Holland's keeper conundrum
One year before the opening game of the 2010 World Cup in South Africa, Holland could become the first European team to qualify for the competition. Only one point is necessary from an away game in Iceland, or one at home against Norway in the following game, and it seems very unlikely for Bert van Marwijk's men not to get what they need before the summer as they have gathered all fifteen points from five games so far.
Behind them, Scotland and Norway are battling it out for the play-off place in group Seven, but all eyes are on Holland, who have suddenly become the WC-qualifiers par excellence.
Van Marwijk's only problem is in goal. Since his debut in 1995, Edwin van der Sar has been an easy first choice for any Dutch national coach, which is illustrated by his 130 caps. He introduced a style of basic goalkeeping in which he stripped his job of any showboating or special effects and perfected the art of positioning. He could keep a clean sheet and a clean strip at the same time, however, the Man United player made Euro 2008 his farewell tournament as he wanted to spend more time at home with his family.
For several years Maarten Stekelenburg of Ajax was seen as the crown prince, who would take Van der Sar's place. Indeed he did after the summer of 2008, but then suffered a shoulder injury and was ruled out for the October internationals against Iceland and Norway. Van Marwijk then took a good look at the next in line, Henk Timmer, the 37-year old Feyenoord man.
Timmer had been a loyal servant to his nation as the third substitute 'keeper in the tournaments of 2006 and 2008 and was simply glad to be a part of these football festivals in the twilight of his career. He had played some friendlies, of which the Austrian game before the summer was definitely the eyecatcher - after he flapped at two corners and was surprised by a tame shot - and he failed to show why he should be the number one.
His form at Feyenoord was not that convincing either, although their defence was and still is quite shaky. You could argue that Timmer had so much to do that he was bound to miss a few balls during any game, but he was not helped by over a century of goals conceded in two seasons. Timmer was flatfooted on several occasions, but it can be difficult to play behind a back four that don't keep an eye on relatively easy rules such as the ability to play opponents offside.
Because of this van Marwijk lacked the confidence in Timmer to play him in the Autumn international games, but did ask him to sit on the bench. While others would have raged at the decision, Timmer was self-critical enough to accept this role.
In goal against Iceland was, surprisingly enough, Edwin van der Sar, who said: ''I was coming to watch the game anyway, so why not go on the pitch and help out.'' Although he probably would never have travelled to Oslo to watch the team there, he agreed to play against Norway as well and kept clean sheets in both games.
In the friendly against Sweden in November, Timmer was rewarded for his loyalty with a place in the starting eleven, but was substituted at half-time for Michel Vorm. Vorm had a great first season at FC Utrecht when he was 24, but was in and out of the side due to injuries in the next. His inclusion in Oranje was therefore a surprise and it took him only five minutes to make his first mistake, while more injuries have sidelined him since.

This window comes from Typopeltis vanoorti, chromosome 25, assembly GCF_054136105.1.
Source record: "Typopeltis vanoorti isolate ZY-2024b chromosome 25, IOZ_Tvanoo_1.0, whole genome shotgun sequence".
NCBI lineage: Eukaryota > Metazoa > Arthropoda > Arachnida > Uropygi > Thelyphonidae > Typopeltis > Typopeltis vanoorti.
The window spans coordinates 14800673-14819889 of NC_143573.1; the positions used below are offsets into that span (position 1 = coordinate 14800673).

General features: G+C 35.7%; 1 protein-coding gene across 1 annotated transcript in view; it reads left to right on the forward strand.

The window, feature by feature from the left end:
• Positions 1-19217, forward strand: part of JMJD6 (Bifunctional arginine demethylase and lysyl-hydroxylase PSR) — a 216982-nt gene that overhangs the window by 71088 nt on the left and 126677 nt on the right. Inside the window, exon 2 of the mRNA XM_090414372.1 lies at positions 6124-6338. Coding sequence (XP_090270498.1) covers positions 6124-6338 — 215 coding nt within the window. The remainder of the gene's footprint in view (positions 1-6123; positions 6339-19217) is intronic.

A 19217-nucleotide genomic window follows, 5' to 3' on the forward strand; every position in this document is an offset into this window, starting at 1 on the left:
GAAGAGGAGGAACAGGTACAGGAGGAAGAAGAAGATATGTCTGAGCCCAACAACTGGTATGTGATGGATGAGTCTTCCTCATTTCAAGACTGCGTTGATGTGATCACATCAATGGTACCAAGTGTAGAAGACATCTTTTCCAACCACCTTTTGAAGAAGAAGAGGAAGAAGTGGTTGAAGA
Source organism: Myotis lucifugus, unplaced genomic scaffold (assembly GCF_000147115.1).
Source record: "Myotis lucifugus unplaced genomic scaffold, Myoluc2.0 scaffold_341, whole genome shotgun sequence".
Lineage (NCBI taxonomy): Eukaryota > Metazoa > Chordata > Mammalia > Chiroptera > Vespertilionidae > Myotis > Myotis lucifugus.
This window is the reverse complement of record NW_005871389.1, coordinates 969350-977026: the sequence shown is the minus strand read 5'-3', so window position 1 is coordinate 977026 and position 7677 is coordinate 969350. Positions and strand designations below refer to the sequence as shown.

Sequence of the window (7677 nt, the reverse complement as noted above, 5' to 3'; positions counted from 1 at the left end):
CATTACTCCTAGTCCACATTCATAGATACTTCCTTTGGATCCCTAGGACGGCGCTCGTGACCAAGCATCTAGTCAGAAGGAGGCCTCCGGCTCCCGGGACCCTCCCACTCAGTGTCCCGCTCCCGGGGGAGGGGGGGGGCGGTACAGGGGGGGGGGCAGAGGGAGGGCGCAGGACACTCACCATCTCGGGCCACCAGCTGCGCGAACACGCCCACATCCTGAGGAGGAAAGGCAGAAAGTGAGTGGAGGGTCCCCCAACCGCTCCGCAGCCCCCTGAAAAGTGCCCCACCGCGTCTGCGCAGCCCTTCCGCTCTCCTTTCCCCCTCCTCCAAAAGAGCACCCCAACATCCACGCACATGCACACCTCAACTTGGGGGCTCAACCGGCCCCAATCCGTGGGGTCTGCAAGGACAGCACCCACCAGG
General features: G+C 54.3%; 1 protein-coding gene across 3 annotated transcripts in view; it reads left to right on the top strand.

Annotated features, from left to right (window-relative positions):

Stekelenburg returned from injury in the new year and went straight into the Dutch starting line-up in a friendly against Tunisia. Nothing seemed the matter when Klaas-Jan Huntelaar scored on the hour and victory was nigh, but then Jamel Saihi ran out of attacking options outside the box and had an opportunistic shot on goal. Although the ball went straight towards Stekelenburg it did end up in the net and the Ajax man was derided for his howler.
Meanwhile, at club level he had not been very fortunate either. During time on the sidelines his replacement, the former U-21 keeper Kenneth Vermeer, had done a good job. After his return, Stekelenburg was in a team that took only one point in four games and, looking for a change, Marco van Basten announced that the position of the keepers would be undecided from then on.
Both would get their chances, but it was Vermeer who won, leaving a disillusioned Stekelenburg on the bench during the closing months of the season. His time at Ajax seemed over with Van Basten as a coach.
Yet he still was the national keeper. And still is. Bert van Marwijk decided to stand behind Stekelenburg and, with only one mistake during fifteen caps, it seemed harsh to give up on him. Also, there are few alternatives.
Without enough game time it is a big risk to play anyone, even if he is a keeper and might not be that busy against Macedonia, as one mistake could ruin the good position of the Dutch in Group 9. However, a break came for him when van Basten resigned at Ajax and new coach Martin Jol took over.
Under a new coach, Stekelenburg could pick himself up from these bad times and become a better keeper. Although another scenario is that he never recovers, has to leave Ajax and may lose his place in the national team; and, if that happens, then Bert van Marwijk is in real trouble.
There are few proven Dutch goalkeepers left. After fourty years with great names like Jan van Beveren, Piet Schrijvers, Hans van Breukelen and Edwin van der Sar in goal, suddenly the future looks bleak between the sticks, while the rest of the team is getting better every game. The only hope that remains is that Brazil used to win their World Cups with a similar problem to contend with.